"Don't make me do this, Adalé," Annemarie pleaded. "There must be another way."
But Adalé stood firm. "There is no other way. You have to decide."
"I... I can't."
Adalé shook her head. "You need to choose. One or the other. Make your choice."
"But how could I possibly choose between the two halves of my heart?"
The two women stood in front of a bookcase, a bookcase with only one spot remaining at the coveted eye-level shelf. In her hands, Annemarie held copies of Alice's Adventures in Wonderland and Twenty Thousand Leagues Under the Sea clutched close to her chest. Only one would fit.
Adalé looked away from Annemarie to prevent the captain from seeing her roll her eyes. They had been standing there debating on the placement of books for almost half an hour, and Adalé's patience was nearly gone. But she did think being forced to make decisions would be good for the captain, even if they took up most of Adalé's morning.
She composed herself, took a deep breath, and whirled back around to face Annemarie. "Choose, now!" she shouted.
Annemarie startled. "Twenty Thousand Leagues!"
Adalé smiled, satisfied. "Finally. Now, put it on the shelf."
Annemarie looked down at the books in her arms in horror, her pink lips parting. "I didn't mean it," she said. "I still can't decide."
"You made your choice; no going back," Adalé said, taking the larger of the two books from Annemarie's arms and fitting it into the gap in the row of books on the shelf. "Accept your decision and move on."
"You are cruel," Annemarie said, putting the other book on the shelf below.
"I'm helpful," corrected Adalé, grinning. "If you want to be more of a captain, you need to learn to make decisions."
"Oh, but what if I make the wrong one?" she asked, wringing her hands and bouncing up and down nervously.
Adalé shrugged. "Then you don't worry about it and deal with it later."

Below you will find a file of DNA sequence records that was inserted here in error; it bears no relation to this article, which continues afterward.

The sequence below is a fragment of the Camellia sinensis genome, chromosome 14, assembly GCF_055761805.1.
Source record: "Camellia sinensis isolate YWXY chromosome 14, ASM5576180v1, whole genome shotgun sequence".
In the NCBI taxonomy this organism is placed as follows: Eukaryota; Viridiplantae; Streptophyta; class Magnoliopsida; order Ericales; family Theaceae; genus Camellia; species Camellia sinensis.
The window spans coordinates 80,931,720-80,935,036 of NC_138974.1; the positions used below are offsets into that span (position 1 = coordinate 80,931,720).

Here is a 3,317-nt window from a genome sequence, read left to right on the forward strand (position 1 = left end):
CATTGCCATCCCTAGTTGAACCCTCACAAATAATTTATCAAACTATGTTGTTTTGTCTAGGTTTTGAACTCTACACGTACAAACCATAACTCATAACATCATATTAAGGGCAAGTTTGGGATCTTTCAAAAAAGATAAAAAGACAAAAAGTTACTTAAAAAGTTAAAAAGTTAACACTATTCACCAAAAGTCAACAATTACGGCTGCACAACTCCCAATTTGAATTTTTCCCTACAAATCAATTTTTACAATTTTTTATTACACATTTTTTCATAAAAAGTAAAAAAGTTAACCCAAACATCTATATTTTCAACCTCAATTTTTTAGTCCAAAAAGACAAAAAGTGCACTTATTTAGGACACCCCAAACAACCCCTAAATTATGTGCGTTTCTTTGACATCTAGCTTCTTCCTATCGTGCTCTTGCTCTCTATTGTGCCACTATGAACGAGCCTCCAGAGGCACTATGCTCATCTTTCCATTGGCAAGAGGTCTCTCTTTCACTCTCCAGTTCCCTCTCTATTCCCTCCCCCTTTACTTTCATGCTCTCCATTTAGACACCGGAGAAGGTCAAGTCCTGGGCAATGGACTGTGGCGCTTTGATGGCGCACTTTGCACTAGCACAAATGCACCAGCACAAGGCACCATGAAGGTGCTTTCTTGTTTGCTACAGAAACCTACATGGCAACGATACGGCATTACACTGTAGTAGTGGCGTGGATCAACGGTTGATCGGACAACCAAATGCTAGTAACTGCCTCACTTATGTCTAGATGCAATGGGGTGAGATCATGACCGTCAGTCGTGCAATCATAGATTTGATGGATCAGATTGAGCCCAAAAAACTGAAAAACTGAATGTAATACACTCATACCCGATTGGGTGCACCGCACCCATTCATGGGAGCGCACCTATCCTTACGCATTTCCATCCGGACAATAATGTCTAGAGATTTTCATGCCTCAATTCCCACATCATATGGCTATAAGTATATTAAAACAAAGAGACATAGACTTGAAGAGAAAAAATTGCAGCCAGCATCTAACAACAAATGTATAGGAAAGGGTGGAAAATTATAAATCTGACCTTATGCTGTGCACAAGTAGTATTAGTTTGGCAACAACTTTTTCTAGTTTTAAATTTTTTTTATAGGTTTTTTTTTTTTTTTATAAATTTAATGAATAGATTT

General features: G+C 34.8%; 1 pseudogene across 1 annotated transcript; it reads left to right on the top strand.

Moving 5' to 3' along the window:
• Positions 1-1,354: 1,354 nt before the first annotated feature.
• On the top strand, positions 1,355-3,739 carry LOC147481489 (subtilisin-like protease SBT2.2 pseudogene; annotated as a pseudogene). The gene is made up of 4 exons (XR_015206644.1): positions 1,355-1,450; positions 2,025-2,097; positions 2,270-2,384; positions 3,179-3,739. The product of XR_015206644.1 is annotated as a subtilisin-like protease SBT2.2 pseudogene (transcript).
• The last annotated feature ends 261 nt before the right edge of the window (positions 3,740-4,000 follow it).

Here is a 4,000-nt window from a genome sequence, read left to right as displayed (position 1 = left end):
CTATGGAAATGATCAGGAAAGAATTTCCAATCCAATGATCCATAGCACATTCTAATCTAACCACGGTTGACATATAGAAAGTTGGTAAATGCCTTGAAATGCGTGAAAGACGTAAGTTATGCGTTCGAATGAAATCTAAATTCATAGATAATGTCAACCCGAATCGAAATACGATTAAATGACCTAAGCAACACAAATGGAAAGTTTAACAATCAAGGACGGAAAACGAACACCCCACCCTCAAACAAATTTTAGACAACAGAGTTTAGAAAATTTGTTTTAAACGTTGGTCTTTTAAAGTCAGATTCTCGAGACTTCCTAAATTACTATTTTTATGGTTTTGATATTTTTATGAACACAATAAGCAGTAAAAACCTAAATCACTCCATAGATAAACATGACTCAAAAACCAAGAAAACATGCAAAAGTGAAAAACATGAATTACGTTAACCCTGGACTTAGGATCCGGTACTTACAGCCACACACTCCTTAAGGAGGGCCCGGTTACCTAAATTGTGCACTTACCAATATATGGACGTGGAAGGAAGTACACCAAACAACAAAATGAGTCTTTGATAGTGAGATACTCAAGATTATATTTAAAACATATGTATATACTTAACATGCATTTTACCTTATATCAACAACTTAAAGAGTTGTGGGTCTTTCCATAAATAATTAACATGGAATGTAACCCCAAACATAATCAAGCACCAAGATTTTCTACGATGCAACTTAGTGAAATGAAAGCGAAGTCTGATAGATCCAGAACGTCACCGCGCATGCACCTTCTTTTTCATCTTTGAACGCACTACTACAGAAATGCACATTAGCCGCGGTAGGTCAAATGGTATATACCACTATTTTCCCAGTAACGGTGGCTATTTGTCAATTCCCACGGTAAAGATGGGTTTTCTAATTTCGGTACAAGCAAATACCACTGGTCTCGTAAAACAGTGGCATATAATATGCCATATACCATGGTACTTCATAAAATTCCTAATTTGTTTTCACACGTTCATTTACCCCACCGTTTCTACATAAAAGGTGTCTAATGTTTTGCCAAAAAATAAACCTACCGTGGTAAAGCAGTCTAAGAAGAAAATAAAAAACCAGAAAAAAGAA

"I do not think I know how not to worry."
"That's next lesson. I'm done for the day," she said, walking away from bookshelf with her hands behind her head. "Don't you dare move those books around," she said as she started down the spiral staircase.
Annemarie pulled her hand away from the shelf, tucked it behind her back, and smiled sheepishly at her. "I won't."
"Good. A captain sticks to her decisions!" she shouted as she skipped down. She headed to the kitchen to brew a fresh pot of tea; the shifting local times were starting to wear her down, and she had never been a morning person to begin with (though Annemarie never seemed to sleep). Once she had poured herself a cup, she poured a second, and went to bring it to the bridge.
She pushed down on the handle and opened one of the bridge's double doors with her hip. "Good morning," she said, yawning, to Kwale, who stood at the controls. She passed her the cup. "I brought you tea."
"Thank you very much," Kwale said, her eyes crinkling as she smiled.
"Did you bring me any?" asked a voice from the lower level.
Adalé peered over the balcony. It was Laurent, sitting sideways in one of the armchairs with a pad of paper in his lap. Spread out on the floor beside him were sheets and sheets of blackened paper. "I didn't bring one for you; you'll have to get it yourself."
"I am much too busy for that," he said, and returned to sighing over his pieces of paper.
"Are you still working on that, then?" she asked.
YOU ARE READING
The Eagle's ArrowAdventure
Adalé Whitmore never expected to become involved with an international conspiracy her first day of work. After traveling across the continent to seek her fortune, a job as a navigator aboard the beautiful Eagle's Arrow airship seems like a godsend...